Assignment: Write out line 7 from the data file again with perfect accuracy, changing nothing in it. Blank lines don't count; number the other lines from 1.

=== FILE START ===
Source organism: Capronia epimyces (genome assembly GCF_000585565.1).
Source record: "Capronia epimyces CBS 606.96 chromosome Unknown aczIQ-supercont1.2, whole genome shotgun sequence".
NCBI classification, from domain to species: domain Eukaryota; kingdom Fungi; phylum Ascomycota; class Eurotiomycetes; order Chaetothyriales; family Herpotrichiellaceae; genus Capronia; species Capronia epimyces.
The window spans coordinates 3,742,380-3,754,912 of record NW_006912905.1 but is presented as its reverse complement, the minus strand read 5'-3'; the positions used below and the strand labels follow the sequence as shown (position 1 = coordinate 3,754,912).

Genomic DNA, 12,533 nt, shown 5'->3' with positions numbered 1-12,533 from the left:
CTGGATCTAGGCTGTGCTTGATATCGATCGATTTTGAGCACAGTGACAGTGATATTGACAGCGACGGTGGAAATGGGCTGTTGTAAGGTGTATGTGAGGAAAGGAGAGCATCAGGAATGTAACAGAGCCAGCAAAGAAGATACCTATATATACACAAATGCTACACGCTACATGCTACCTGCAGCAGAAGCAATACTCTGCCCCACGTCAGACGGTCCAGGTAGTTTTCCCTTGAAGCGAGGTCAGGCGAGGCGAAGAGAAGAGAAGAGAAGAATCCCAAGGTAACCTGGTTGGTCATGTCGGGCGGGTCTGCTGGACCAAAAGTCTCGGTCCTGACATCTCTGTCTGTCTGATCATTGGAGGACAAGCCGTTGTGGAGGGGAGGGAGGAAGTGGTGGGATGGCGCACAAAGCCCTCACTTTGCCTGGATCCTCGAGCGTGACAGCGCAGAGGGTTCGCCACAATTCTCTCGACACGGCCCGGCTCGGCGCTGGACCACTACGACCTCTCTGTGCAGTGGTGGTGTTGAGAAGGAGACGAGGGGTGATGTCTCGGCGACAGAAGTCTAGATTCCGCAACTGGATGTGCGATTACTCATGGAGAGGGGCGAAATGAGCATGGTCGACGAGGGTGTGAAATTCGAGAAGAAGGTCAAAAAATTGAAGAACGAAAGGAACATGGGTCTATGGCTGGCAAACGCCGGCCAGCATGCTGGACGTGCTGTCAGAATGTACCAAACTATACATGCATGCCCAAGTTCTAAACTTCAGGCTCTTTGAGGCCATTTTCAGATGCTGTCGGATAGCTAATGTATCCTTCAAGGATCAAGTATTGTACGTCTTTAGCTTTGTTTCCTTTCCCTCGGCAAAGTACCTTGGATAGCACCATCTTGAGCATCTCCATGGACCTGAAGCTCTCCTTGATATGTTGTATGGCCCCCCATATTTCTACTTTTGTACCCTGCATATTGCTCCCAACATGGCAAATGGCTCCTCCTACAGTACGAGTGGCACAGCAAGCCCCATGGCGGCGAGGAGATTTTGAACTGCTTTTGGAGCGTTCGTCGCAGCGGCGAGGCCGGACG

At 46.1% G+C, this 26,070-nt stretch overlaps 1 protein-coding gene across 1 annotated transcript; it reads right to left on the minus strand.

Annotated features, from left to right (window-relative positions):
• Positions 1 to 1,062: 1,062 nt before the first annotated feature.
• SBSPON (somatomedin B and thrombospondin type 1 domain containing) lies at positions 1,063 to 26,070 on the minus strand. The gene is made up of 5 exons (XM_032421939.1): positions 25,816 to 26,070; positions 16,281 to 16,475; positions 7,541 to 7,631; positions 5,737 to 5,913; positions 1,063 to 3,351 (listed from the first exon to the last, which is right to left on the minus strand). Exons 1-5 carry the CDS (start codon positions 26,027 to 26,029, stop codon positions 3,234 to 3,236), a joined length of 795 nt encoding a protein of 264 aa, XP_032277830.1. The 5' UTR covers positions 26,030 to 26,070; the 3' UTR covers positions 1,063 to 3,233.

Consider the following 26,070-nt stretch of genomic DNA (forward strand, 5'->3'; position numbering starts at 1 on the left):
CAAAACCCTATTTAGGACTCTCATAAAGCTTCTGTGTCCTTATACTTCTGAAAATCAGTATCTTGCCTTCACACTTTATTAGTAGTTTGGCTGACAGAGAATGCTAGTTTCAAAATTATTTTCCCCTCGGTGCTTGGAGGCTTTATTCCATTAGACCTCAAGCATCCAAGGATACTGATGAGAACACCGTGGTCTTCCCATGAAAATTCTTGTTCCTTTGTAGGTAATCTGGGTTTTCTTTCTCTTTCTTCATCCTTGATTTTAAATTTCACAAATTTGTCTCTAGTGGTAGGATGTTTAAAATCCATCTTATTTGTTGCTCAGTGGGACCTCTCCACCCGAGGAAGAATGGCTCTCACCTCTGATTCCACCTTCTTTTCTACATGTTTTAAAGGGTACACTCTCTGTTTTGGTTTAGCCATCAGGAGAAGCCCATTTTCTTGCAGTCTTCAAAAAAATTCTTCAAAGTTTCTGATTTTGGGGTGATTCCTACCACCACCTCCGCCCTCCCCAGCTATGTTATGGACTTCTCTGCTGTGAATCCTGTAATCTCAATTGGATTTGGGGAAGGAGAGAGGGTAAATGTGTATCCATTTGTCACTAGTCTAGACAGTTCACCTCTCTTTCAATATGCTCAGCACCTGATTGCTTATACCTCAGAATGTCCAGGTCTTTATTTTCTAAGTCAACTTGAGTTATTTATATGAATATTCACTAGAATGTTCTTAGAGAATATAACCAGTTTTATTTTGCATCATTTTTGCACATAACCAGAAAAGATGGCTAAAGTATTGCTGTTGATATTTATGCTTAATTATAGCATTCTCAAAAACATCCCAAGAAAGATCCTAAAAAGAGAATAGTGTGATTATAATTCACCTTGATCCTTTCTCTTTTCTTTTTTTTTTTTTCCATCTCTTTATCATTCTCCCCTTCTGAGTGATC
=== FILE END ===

At 46.1% G+C, this 26,070-nt stretch overlaps 1 protein-coding gene across 1 annotated transcript; it reads right to left on the minus strand.